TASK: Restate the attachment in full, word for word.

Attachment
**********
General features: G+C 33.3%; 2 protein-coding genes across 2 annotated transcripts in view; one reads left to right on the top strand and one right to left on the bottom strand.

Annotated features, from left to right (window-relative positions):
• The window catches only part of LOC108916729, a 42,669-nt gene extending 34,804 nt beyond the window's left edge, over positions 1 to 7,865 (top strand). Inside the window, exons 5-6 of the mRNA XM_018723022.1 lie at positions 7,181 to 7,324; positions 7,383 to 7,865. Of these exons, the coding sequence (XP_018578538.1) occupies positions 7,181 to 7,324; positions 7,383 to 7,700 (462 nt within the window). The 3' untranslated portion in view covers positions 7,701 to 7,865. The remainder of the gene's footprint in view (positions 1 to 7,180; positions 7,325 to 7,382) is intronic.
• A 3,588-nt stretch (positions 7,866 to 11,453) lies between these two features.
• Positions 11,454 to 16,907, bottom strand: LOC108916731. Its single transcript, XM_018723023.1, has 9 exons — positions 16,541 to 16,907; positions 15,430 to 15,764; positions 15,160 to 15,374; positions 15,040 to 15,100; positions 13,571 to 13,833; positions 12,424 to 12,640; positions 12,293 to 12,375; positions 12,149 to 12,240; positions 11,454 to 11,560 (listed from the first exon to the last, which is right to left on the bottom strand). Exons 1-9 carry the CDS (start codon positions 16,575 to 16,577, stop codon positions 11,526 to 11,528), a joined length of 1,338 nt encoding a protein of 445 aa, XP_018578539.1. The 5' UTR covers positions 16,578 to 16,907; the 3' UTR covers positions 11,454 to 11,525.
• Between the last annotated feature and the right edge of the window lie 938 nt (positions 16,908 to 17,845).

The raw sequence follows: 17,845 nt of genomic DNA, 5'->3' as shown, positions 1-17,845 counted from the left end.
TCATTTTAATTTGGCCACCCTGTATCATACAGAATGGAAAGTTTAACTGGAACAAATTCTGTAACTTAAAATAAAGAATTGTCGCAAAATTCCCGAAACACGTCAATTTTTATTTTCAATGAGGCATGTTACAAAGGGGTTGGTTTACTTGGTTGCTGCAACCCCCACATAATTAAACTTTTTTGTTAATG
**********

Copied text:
General features: G+C 33.3%; 2 protein-coding genes across 2 annotated transcripts in view; one reads left to right on the top strand and one right to left on the bottom strand.

Annotated features, from left to right (window-relative positions):
• The window catches only part of LOC108916729, a 42,669-nt gene extending 34,804 nt beyond the window's left edge, over positions 1 to 7,865 (top strand). Inside the window, exons 5-6 of the mRNA XM_018723022.1 lie at positions 7,181 to 7,324; positions 7,383 to 7,865. Of these exons, the coding sequence (XP_018578538.1) occupies positions 7,181 to 7,324; positions 7,383 to 7,700 (462 nt within the window). The 3' untranslated portion in view covers positions 7,701 to 7,865. The remainder of the gene's footprint in view (positions 1 to 7,180; positions 7,325 to 7,382) is intronic.
• A 3,588-nt stretch (positions 7,866 to 11,453) lies between these two features.
• Positions 11,454 to 16,907, bottom strand: LOC108916731. Its single transcript, XM_018723023.1, has 9 exons — positions 16,541 to 16,907; positions 15,430 to 15,764; positions 15,160 to 15,374; positions 15,040 to 15,100; positions 13,571 to 13,833; positions 12,424 to 12,640; positions 12,293 to 12,375; positions 12,149 to 12,240; positions 11,454 to 11,560 (listed from the first exon to the last, which is right to left on the bottom strand). Exons 1-9 carry the CDS (start codon positions 16,575 to 16,577, stop codon positions 11,526 to 11,528), a joined length of 1,338 nt encoding a protein of 445 aa, XP_018578539.1. The 5' UTR covers positions 16,578 to 16,907; the 3' UTR covers positions 11,454 to 11,525.
• Between the last annotated feature and the right edge of the window lie 938 nt (positions 16,908 to 17,845).

The raw sequence follows: 17,845 nt of genomic DNA, 5'->3' as shown, positions 1-17,845 counted from the left end.
TCATTTTAATTTGGCCACCCTGTATCATACAGAATGGAAAGTTTAACTGGAACAAATTCTGTAACTTAAAATAAAGAATTGTCGCAAAATTCCCGAAACACGTCAATTTTTATTTTCAATGAGGCATGTTACAAAGGGGTTGGTTTACTTGGTTGCTGCAACCCCCACATAATTAAACTTTTTTGTTAATG